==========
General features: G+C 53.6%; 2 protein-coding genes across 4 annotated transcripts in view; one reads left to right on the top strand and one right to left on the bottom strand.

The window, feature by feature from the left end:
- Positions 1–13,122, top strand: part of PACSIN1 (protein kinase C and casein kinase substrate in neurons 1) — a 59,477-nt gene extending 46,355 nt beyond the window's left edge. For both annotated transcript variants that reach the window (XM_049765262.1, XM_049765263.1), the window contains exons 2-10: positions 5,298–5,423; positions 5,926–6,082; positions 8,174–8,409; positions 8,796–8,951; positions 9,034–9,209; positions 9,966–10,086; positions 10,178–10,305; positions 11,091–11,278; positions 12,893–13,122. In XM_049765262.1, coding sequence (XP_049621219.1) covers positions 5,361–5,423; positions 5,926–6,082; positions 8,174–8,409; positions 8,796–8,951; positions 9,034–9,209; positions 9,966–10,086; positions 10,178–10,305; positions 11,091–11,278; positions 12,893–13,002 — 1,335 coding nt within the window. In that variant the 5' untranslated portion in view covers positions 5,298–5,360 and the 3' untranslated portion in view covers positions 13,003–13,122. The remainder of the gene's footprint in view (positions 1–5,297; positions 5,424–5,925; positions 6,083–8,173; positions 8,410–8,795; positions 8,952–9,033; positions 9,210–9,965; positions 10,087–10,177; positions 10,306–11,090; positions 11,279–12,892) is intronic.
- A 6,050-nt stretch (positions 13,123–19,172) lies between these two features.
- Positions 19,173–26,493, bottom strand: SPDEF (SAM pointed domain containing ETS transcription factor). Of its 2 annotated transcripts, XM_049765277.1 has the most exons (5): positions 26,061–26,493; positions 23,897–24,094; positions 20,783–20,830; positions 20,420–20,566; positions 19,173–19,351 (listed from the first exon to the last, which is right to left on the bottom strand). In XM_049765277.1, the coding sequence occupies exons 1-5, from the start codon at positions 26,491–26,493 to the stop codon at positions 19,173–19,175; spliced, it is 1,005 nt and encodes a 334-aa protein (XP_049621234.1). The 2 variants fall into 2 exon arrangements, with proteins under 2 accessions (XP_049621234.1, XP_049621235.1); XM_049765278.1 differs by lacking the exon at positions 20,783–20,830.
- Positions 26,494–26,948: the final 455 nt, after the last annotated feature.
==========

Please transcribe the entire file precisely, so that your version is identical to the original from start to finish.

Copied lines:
General features: G+C 53.6%; 2 protein-coding genes across 4 annotated transcripts in view; one reads left to right on the top strand and one right to left on the bottom strand.

The window, feature by feature from the left end:
- Positions 1–13,122, top strand: part of PACSIN1 (protein kinase C and casein kinase substrate in neurons 1) — a 59,477-nt gene extending 46,355 nt beyond the window's left edge. For both annotated transcript variants that reach the window (XM_049765262.1, XM_049765263.1), the window contains exons 2-10: positions 5,298–5,423; positions 5,926–6,082; positions 8,174–8,409; positions 8,796–8,951; positions 9,034–9,209; positions 9,966–10,086; positions 10,178–10,305; positions 11,091–11,278; positions 12,893–13,122. In XM_049765262.1, coding sequence (XP_049621219.1) covers positions 5,361–5,423; positions 5,926–6,082; positions 8,174–8,409; positions 8,796–8,951; positions 9,034–9,209; positions 9,966–10,086; positions 10,178–10,305; positions 11,091–11,278; positions 12,893–13,002 — 1,335 coding nt within the window. In that variant the 5' untranslated portion in view covers positions 5,298–5,360 and the 3' untranslated portion in view covers positions 13,003–13,122. The remainder of the gene's footprint in view (positions 1–5,297; positions 5,424–5,925; positions 6,083–8,173; positions 8,410–8,795; positions 8,952–9,033; positions 9,210–9,965; positions 10,087–10,177; positions 10,306–11,090; positions 11,279–12,892) is intronic.
- A 6,050-nt stretch (positions 13,123–19,172) lies between these two features.
- Positions 19,173–26,493, bottom strand: SPDEF (SAM pointed domain containing ETS transcription factor). Of its 2 annotated transcripts, XM_049765277.1 has the most exons (5): positions 26,061–26,493; positions 23,897–24,094; positions 20,783–20,830; positions 20,420–20,566; positions 19,173–19,351 (listed from the first exon to the last, which is right to left on the bottom strand). In XM_049765277.1, the coding sequence occupies exons 1-5, from the start codon at positions 26,491–26,493 to the stop codon at positions 19,173–19,175; spliced, it is 1,005 nt and encodes a 334-aa protein (XP_049621234.1). The 2 variants fall into 2 exon arrangements, with proteins under 2 accessions (XP_049621234.1, XP_049621235.1); XM_049765278.1 differs by lacking the exon at positions 20,783–20,830.
- Positions 26,494–26,948: the final 455 nt, after the last annotated feature.